About this Recording
8.559363 - CARTER, E.: String Quartets Nos. 2, 3 and 4 (Pacifica Quartet)

Elliott Carter (b. 1908)
String Quartet No. 2 (1959) • String Quartet No. 3 (1971) • String Quartet No. 4 (1986)


In December 1958, Elliott Carter briefly broke off composing his String Quartet No. 2 to celebrate his fiftieth birthday. Much had happened to him since his New York schooldays back in the 1920s when he had first been excited by the then-new modernist masterpieces of Stravinsky, Schoenberg and Varèse, and personally encouraged in his composing by that maverick American pioneer Charles Ives. After briefly studying with Holst at Harvard in 1932, he had undergone three years of strict traditional training with the Neo-Classically inclined Nadia Boulanger in Paris. Then, back in the United States in the years of the New Deal and the Second World War, he had attempted to establish himself through the relatively accessible idiom of such scores as his Symphony No. 1 (1942) [Naxos 8.559151] after the example of his older friend Aaron Copland. Only as he approached his fortieth birthday did Carter evidently feel he had earned the right to follow through the more radically modernist impulses that had really fascinated him from the start.

Much of the later 1940s he spent redefining the very basics of his musical language—not only in pitch, rhythm and texture, but in larger concerns of continuity, contrast and the timing of entire forms. After bringing all his most uncompromising new discoveries together in his vast and arduous String Quartet No. 1 (1951) [Naxos 8.559362], he was surprised when it proved his breakthrough to international audiences. In retrospect, the work’s forty-minute span most impresses for its breadth and vision, evocative of great vistas of primeval desert and sky. Yet its teeming interior invention also encapsulates many of the techniques of Carter’s later string quartets, even if he was to develop them in unforeseen ways.

Thus, although the String Quartet No. 2 (1959), is only half the length of No. 1, it proves quite as demanding to follow because its argument is twice as concentrated. This is partly because the kind of musical events that happened one after another in the earlier work now tend to unfold simultaneously. In String Quartet No. 1, Carter had still, to some extent, made use of the traditional concept of themes and developments. In No. 2, this is wholly replaced by his idea of the score as “a scenario for the players to act out with their instruments”. Each of the four instrumental parts is composed from a different selection of basic intervals, rhythms and expressive characteristics: with the first violin given to capricious flights of fancy; the second violin, more laconic and deadpan; the viola tending to expressive scoops and sighs; the cello, to florid, accelerating tirades. The texture is wholly made up of their propositions, responses and disagreements, like four contentious individuals chattering away at one another.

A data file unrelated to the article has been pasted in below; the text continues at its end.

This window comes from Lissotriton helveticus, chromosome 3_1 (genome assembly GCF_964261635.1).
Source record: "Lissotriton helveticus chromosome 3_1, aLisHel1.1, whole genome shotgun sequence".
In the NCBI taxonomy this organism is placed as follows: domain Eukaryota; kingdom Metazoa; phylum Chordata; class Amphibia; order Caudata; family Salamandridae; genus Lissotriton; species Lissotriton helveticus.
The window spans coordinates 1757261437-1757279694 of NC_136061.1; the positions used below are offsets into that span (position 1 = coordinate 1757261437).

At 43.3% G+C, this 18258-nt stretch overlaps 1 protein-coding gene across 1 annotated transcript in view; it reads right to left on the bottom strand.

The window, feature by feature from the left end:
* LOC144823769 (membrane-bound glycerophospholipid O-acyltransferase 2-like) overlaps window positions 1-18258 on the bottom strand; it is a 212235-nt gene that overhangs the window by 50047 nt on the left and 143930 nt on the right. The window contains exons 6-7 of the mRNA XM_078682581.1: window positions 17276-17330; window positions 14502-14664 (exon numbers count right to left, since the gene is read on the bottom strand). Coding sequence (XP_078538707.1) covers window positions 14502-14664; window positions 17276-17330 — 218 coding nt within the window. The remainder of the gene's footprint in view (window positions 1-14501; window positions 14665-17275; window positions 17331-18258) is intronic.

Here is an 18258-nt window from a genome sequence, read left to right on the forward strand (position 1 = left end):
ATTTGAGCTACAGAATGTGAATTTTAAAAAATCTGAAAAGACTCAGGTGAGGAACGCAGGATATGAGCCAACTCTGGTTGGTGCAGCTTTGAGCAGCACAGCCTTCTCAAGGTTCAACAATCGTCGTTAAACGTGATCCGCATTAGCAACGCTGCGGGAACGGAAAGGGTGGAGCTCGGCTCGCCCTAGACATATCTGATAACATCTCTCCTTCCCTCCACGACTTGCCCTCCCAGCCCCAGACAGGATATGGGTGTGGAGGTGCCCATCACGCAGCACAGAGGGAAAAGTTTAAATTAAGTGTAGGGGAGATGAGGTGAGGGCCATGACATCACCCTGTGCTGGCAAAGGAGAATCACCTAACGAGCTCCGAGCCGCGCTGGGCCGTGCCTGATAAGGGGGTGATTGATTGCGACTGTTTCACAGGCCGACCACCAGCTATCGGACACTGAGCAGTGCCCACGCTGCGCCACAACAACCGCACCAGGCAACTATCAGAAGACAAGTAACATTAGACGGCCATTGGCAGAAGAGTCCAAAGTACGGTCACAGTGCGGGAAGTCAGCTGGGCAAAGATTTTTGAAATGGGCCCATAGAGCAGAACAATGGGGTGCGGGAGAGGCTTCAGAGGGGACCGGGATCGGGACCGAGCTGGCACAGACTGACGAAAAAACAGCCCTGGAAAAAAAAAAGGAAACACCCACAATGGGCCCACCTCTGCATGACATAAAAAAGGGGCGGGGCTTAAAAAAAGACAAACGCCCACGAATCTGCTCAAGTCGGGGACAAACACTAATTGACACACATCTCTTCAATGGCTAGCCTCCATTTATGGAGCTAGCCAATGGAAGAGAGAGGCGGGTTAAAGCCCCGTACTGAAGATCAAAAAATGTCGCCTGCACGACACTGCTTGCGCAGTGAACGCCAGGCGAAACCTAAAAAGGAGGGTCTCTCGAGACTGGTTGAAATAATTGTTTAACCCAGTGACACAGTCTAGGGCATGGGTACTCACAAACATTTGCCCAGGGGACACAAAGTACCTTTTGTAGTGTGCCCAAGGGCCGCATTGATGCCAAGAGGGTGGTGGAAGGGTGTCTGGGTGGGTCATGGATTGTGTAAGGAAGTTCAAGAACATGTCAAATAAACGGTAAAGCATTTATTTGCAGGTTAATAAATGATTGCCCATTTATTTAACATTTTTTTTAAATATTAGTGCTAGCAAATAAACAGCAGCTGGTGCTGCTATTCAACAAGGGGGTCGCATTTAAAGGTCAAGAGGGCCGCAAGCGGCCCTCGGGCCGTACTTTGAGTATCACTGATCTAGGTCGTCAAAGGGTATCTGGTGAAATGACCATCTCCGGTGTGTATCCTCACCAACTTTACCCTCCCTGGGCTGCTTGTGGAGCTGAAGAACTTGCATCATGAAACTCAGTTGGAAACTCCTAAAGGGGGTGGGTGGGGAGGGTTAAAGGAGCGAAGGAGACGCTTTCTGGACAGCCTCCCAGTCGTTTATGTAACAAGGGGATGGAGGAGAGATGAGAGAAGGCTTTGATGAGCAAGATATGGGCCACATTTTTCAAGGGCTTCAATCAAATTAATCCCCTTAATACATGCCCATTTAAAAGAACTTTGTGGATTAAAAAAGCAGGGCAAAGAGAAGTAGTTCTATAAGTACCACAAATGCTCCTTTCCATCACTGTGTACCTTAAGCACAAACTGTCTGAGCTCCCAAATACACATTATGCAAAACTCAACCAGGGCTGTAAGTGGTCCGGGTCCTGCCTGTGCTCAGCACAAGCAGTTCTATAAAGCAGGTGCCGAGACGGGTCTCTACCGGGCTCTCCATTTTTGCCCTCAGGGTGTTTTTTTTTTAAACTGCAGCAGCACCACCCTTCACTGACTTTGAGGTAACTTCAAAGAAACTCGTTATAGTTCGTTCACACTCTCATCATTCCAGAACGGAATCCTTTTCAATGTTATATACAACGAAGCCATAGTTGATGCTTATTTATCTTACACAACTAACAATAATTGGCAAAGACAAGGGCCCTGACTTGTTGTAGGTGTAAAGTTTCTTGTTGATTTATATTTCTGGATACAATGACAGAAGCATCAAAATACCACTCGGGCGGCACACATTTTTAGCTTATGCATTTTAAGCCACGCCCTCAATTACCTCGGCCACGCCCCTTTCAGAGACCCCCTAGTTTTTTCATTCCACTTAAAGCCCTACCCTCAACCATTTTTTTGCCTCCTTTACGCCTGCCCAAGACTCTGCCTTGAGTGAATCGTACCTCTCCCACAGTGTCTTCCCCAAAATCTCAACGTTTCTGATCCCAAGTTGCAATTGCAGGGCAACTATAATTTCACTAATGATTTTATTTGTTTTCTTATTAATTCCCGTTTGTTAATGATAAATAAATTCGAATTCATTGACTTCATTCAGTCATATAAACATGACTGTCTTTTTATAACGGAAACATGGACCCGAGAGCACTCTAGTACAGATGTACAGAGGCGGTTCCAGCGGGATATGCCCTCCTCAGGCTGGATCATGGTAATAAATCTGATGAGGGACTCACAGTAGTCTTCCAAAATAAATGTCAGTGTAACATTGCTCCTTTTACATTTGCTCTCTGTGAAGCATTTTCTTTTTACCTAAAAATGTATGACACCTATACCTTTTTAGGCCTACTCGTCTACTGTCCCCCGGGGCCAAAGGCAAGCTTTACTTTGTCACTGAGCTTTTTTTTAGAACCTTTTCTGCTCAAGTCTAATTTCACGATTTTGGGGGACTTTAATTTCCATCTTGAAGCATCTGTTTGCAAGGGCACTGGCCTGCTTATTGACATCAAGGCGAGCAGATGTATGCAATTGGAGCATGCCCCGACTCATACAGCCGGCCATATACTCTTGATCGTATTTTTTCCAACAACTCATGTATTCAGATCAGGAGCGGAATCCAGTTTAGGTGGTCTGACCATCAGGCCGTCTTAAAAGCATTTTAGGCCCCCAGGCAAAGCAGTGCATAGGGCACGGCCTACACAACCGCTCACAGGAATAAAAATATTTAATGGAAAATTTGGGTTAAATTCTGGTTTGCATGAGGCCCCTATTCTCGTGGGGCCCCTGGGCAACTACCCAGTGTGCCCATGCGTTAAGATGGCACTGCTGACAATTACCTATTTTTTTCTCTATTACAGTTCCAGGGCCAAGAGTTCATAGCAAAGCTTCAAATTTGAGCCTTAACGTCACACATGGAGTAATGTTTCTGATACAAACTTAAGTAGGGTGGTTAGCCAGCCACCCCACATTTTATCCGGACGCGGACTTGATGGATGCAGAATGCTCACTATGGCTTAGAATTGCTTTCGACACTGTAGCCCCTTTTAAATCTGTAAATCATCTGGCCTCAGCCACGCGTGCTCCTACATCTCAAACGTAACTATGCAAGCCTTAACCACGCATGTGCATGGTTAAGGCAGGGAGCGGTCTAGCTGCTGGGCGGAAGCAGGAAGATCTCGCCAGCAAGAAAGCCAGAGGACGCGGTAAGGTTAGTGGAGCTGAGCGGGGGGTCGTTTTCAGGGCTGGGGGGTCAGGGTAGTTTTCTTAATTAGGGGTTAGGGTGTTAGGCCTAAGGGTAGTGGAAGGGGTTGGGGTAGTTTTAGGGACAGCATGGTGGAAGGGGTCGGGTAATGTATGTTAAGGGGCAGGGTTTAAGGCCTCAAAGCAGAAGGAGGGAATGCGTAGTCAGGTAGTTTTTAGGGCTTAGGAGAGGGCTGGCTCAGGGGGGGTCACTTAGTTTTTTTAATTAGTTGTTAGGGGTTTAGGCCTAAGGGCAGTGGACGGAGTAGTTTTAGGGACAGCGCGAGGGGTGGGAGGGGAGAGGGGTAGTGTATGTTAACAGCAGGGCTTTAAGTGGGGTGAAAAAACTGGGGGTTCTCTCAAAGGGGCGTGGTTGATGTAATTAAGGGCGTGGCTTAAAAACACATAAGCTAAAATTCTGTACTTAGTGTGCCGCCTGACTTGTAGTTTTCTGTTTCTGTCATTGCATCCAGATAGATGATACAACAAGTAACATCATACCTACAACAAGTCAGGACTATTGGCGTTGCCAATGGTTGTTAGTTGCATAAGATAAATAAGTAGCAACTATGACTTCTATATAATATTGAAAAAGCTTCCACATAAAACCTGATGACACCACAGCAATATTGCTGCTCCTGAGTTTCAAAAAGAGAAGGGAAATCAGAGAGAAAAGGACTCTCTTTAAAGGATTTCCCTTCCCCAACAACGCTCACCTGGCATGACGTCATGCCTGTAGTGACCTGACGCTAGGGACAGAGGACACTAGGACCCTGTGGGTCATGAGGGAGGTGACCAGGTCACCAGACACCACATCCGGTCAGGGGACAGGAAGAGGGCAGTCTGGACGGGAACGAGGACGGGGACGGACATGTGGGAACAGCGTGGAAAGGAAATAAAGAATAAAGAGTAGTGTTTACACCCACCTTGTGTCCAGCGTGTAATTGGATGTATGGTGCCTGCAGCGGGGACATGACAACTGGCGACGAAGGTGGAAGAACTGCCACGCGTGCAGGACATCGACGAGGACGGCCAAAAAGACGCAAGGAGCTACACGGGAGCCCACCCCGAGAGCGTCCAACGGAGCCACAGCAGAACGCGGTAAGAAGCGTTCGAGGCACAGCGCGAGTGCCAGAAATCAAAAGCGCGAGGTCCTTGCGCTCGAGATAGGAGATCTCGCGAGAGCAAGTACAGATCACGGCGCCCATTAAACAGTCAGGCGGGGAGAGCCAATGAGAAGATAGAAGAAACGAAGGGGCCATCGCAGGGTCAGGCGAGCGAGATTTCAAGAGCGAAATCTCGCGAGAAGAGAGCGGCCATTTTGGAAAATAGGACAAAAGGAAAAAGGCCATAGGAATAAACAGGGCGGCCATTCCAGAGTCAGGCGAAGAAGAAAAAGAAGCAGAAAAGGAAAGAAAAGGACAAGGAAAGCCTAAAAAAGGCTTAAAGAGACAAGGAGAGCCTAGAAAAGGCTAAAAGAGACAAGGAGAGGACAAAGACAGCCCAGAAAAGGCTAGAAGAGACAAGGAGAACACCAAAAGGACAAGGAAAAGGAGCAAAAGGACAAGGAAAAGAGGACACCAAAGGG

This conversational texture is mapped, in turn, onto a continuous, nine-section form. The Introduction, as it were, assembles the four characters. The first violin then takes off into an Allegro fantastico, but with the other instruments recurrently offering comments. A recitative-like Cadenza for the viola follows, not without interruptions, and leading to a Presto scherzando, through which the second violin stalks in pizzicato rhythms at a different tempo from the rest. Towards the end of the ensuing accompanied Cadenza for cello, the mood calms, issuing in an Andante espressivo of wave-like paragraphs that represents the nearest point of agreement between the four instruments. But out of this emerges the first violin in an assertive solo Cadenza which sets the whole argument going again in an Allegro that spirals into ever more ferocious bouts of polymetric squabbling. Suddenly this gives way to the Conclusion, in which the four, perhaps chastened characters are heard taking their leave.